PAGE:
Hydrotherapy is a great therapy for recovery and treatment of a variety of issues, including relieving pain, promoting circulation, and reducing muscle spasms. Exercising in the water is also a low-impact option for joints.
Therapy takes place in a pool that is warmer than a swimming pool and a therapist will guide you through the appointment. You don’t necessarily need to know how to swim but should be comfortable in the water.
Your clothes should be meant for being in the water and comfortable enough that you can move freely in them. They should also allow your therapist to watch your form and access any pain spots as needed.
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Whether you are doing hydrotherapy at a therapist’s office or at a spa, clothes that are meant to get wet are required. Most swimsuits work, as well as microfiber clothes that dry quickly and don’t retain a lot of water.
Clothes that allow you to move in a variety of ways are also required as you will be asked to do a variety of exercises, stretches, and get into different positions.
A one-piece swimsuit is typical attire for women when going to hydrotherapy. A one-piece provides enough coverage and support while still allowing your therapist to be able to get to any problem spots.
A swimsuit is also form-fitting, allowing your therapist to watch your form as you do various exercises and stretches.
For men, swim trunks are common attire. Like a swimsuit, they allow your therapist to better see your form and areas that are causing you grief.
If you want more coverage, a microfiber t-shirt over your swimsuit or with your swim trunks is a great choice. The microfiber material is meant to get wet and won’t absorb so much liquid that it feels heavy and ways you down.
Plus, it dries as fast as your swimsuit, making it an ideal choice for the water.
Gym shorts are also a good bottom alternative. Like swim trunks, they dry quickly and won’t weigh you down. They are also breathable and have airflow so you don’t overheat. Make sure they are loose enough that you can move freely in them but not so loose that they are getting in your way.
A two-piece swimsuit also works for hydrotherapy. Depending on your comfort level, different styles offer a variety of coverage. High-waisted swim shorts will provide more coverage than a bikini bottom.
There are also a variety of tops that offer more or less coverage. You can also layer your swimsuit under a T-shirt or gym shorts as needed.
Boy Leg Pant
If you want more coverage on your bottom and legs, boy-leg pants are a great alternative. They are form-fitting shorts that will cover more than typical swim shorts for women. They can be worn with a two-piece or over your one-piece.
Change of Clothes
Make sure to bring a change of clothes for afterward. Most hydrotherapy places will have a changing room and lockers where you can store your extra clothes so you have a dry pair for after your therapy or if you are planning to go to the gym area before or after.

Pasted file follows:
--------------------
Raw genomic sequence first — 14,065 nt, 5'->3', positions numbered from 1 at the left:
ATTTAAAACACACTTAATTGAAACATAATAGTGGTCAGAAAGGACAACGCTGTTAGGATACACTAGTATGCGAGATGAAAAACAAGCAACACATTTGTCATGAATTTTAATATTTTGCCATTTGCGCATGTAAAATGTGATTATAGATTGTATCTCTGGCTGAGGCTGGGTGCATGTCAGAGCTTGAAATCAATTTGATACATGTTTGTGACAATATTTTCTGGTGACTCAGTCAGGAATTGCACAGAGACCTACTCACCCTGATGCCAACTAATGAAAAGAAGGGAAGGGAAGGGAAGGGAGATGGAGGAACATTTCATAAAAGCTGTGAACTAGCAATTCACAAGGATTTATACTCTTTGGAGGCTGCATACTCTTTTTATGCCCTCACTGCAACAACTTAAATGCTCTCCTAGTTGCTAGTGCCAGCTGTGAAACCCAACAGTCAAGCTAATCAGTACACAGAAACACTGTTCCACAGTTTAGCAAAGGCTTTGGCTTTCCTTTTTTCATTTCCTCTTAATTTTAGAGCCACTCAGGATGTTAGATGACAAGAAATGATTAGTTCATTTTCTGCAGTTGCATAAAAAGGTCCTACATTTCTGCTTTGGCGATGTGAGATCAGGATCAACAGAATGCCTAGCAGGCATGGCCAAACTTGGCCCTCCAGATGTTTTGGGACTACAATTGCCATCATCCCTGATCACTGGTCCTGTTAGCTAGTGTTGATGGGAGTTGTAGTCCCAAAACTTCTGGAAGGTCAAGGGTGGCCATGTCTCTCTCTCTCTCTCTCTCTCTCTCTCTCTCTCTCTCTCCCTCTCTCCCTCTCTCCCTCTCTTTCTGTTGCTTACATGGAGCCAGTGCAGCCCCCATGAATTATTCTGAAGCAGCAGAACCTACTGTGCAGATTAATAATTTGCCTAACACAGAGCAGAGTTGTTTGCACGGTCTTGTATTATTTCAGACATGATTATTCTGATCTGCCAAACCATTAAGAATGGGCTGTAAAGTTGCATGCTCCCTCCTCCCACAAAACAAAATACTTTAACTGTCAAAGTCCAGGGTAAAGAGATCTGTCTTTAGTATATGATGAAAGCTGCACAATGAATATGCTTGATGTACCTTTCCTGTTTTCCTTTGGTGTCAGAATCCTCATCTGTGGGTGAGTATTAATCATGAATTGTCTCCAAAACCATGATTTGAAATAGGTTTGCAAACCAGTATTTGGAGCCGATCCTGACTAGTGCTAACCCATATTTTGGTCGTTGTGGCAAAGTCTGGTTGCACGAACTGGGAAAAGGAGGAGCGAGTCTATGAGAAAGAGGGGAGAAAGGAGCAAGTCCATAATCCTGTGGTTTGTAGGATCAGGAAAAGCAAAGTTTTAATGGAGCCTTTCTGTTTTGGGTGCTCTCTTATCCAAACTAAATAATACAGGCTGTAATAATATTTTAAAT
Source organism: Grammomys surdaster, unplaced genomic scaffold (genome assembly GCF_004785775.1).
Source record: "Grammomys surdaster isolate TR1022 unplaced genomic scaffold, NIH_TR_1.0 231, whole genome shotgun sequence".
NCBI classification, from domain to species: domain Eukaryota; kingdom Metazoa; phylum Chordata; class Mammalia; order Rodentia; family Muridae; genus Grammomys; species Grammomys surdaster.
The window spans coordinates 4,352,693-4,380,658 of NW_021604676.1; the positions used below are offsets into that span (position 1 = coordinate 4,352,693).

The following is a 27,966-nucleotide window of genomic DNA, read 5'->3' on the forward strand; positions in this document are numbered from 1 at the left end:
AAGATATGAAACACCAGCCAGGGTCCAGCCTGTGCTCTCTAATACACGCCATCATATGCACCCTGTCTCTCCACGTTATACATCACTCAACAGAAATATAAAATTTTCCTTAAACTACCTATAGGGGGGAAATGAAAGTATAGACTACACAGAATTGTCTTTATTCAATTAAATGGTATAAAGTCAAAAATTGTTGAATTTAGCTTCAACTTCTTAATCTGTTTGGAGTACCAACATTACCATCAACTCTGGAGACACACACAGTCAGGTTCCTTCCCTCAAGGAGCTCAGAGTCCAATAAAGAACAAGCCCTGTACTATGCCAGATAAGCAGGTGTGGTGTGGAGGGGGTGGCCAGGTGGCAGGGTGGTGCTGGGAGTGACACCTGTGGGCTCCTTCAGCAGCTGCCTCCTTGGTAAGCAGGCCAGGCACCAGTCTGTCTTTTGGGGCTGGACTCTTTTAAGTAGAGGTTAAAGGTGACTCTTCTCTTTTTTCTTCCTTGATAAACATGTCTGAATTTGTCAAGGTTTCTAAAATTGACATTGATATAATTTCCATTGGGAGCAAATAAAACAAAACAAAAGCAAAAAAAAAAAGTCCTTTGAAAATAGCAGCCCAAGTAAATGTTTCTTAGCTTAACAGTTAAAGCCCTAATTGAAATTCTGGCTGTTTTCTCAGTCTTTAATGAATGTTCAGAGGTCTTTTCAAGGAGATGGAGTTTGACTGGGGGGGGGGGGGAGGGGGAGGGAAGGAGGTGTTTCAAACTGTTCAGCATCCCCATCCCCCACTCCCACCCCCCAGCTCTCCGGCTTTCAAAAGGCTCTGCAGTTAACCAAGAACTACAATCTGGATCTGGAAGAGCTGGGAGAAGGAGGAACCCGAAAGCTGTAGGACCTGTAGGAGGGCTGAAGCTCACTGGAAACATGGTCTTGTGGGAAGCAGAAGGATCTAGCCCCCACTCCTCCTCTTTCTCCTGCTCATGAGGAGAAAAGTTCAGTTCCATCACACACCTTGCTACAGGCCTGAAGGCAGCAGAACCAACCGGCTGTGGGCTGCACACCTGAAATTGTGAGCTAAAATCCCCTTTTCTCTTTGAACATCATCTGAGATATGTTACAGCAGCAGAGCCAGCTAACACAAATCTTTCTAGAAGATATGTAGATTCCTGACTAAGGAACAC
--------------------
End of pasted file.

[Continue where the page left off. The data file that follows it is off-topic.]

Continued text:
You will not likely have to put your face in the water, but if you don’t want to get your hair wet, a swim cap is a good option. Not only will your hair stay dry, but it will also keep your hair out of your face.
Hair Tied Back
If a swim cap is not for you but you have longer hair, hydrotherapists ask that you tie it back so that it does not get in your way or their way during treatment. A headband, clips, and hair ties are all great choices to keep your hair out of your face.
If you are doing hydrotherapy at a spa, or want additional coverage between getting in the water, a robe is a perfect option to keep you covered, and warm, and it can easily be taken off.
If you wear glasses, you can still wear them in the water as you will not likely have to put your head underwater. Glasses can also help you keep your balance and watch your form more carefully.
Make sure that they are properly fitted so they don’t fall off and bring a towel so you can wipe them off as needed. If you are not comfortable bringing your glasses, contacts are another option.
Flip-flops or waterproof sandals are the recommended footwear for when you walk from the changing room to the pool.
If you are looking for even more coverage, a microfiber long sleeve will work for your hydrotherapy appointment. It won’t weigh you down; you can still move in it, and your therapist can still treat your upper half as needed
Always ask ahead of time if the location will provide towels or if you need to bring your own. In addition to drying yourself off after therapy, you can place your towel at the pool edge to wipe off your glasses, or sweat as needed.
A towel can also provide additional coverage as you walk from the pool to the changing room and vice versa.
Avoid fabrics like cotton that will absorb water and become heavy, weighing you down. Instead, wear clothes that are made from microfiber or other lightweight fabrics meant for the water.
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